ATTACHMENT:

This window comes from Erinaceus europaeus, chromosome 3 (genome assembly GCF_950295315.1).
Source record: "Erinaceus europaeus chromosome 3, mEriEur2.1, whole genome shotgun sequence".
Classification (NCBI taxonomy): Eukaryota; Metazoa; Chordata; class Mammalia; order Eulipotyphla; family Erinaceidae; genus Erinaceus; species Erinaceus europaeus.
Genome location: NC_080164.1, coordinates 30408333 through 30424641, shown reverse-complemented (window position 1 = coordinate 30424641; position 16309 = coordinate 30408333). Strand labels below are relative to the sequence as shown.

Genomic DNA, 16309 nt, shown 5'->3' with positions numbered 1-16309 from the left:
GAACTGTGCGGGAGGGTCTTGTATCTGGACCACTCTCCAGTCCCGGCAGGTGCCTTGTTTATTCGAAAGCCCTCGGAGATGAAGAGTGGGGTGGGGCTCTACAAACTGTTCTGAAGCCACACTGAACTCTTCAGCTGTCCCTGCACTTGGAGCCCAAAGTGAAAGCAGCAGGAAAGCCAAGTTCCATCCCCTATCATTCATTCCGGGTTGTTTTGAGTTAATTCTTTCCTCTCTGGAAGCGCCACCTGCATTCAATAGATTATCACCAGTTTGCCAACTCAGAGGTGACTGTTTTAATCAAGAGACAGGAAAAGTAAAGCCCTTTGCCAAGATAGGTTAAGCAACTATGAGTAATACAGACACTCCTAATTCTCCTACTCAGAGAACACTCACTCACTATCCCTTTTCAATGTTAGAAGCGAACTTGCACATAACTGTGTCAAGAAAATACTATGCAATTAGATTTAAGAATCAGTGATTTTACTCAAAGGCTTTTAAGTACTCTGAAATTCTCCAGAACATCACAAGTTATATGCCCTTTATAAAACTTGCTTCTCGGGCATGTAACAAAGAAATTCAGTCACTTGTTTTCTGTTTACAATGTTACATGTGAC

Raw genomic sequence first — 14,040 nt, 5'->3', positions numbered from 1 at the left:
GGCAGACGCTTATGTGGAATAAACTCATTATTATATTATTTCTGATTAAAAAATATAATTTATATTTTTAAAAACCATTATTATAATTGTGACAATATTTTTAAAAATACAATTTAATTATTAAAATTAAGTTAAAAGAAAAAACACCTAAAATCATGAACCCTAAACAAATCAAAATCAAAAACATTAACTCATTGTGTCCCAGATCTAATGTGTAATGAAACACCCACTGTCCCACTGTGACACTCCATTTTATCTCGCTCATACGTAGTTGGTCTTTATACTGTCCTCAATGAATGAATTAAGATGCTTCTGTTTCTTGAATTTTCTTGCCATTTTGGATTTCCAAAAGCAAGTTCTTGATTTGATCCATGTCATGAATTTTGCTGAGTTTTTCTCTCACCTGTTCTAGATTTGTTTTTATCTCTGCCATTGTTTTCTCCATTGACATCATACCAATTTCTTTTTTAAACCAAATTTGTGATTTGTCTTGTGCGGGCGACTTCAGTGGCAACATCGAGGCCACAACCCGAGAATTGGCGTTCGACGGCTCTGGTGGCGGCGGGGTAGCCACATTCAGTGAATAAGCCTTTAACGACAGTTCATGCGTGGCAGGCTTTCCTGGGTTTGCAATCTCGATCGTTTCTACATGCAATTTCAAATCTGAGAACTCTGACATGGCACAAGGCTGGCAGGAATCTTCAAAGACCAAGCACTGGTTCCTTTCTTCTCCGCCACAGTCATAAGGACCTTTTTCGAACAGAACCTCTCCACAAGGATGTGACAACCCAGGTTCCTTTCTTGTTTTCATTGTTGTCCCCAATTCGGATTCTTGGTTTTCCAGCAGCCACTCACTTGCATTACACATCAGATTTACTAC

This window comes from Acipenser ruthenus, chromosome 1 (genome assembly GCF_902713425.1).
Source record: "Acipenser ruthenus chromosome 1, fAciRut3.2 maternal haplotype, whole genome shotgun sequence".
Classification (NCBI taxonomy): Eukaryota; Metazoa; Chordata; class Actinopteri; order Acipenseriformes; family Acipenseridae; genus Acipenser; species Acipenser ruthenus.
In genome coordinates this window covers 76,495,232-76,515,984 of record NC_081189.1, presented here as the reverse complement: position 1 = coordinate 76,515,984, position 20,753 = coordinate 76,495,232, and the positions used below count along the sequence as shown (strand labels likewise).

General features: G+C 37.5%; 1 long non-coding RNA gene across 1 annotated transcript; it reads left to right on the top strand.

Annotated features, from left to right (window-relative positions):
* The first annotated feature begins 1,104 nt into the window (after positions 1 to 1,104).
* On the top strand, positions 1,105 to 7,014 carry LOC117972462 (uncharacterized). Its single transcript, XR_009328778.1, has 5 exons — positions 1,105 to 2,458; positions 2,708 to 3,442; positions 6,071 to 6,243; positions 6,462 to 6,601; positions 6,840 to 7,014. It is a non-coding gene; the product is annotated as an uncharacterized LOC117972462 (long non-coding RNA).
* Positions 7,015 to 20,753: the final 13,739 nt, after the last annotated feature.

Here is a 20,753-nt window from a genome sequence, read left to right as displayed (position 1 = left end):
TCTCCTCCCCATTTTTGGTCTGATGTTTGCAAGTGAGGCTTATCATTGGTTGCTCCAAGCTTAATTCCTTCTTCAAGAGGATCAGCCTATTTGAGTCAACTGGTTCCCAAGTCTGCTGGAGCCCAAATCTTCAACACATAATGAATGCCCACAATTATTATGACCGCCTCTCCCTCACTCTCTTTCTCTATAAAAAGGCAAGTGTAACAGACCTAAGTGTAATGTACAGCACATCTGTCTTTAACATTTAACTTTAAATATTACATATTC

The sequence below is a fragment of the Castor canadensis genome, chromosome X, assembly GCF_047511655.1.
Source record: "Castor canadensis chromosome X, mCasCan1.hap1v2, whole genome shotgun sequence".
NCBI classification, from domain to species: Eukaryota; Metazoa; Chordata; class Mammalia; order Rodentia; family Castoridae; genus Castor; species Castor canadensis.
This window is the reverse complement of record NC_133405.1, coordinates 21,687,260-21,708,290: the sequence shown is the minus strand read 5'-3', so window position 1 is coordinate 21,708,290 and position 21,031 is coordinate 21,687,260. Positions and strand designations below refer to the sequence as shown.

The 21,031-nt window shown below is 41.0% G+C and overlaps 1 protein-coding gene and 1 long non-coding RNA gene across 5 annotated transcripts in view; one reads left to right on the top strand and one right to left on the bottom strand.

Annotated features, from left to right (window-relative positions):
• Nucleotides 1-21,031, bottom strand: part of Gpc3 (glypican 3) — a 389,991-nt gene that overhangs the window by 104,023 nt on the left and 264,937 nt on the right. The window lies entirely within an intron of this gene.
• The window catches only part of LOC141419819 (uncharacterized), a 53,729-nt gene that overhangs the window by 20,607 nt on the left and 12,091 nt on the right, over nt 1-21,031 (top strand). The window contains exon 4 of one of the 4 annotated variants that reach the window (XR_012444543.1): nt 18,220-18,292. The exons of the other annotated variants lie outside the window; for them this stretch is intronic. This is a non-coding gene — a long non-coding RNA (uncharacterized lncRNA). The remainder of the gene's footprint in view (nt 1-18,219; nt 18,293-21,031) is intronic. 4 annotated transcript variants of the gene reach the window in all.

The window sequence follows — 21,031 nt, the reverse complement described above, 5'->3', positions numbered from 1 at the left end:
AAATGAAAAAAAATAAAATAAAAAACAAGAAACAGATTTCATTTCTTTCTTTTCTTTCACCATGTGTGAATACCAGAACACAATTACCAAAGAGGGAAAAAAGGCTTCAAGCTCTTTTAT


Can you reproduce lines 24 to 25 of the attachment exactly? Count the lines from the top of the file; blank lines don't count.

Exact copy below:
The 21,031-nt window shown below is 41.0% G+C and overlaps 1 protein-coding gene and 1 long non-coding RNA gene across 5 annotated transcripts in view; one reads left to right on the top strand and one right to left on the bottom strand.

Annotated features, from left to right (window-relative positions):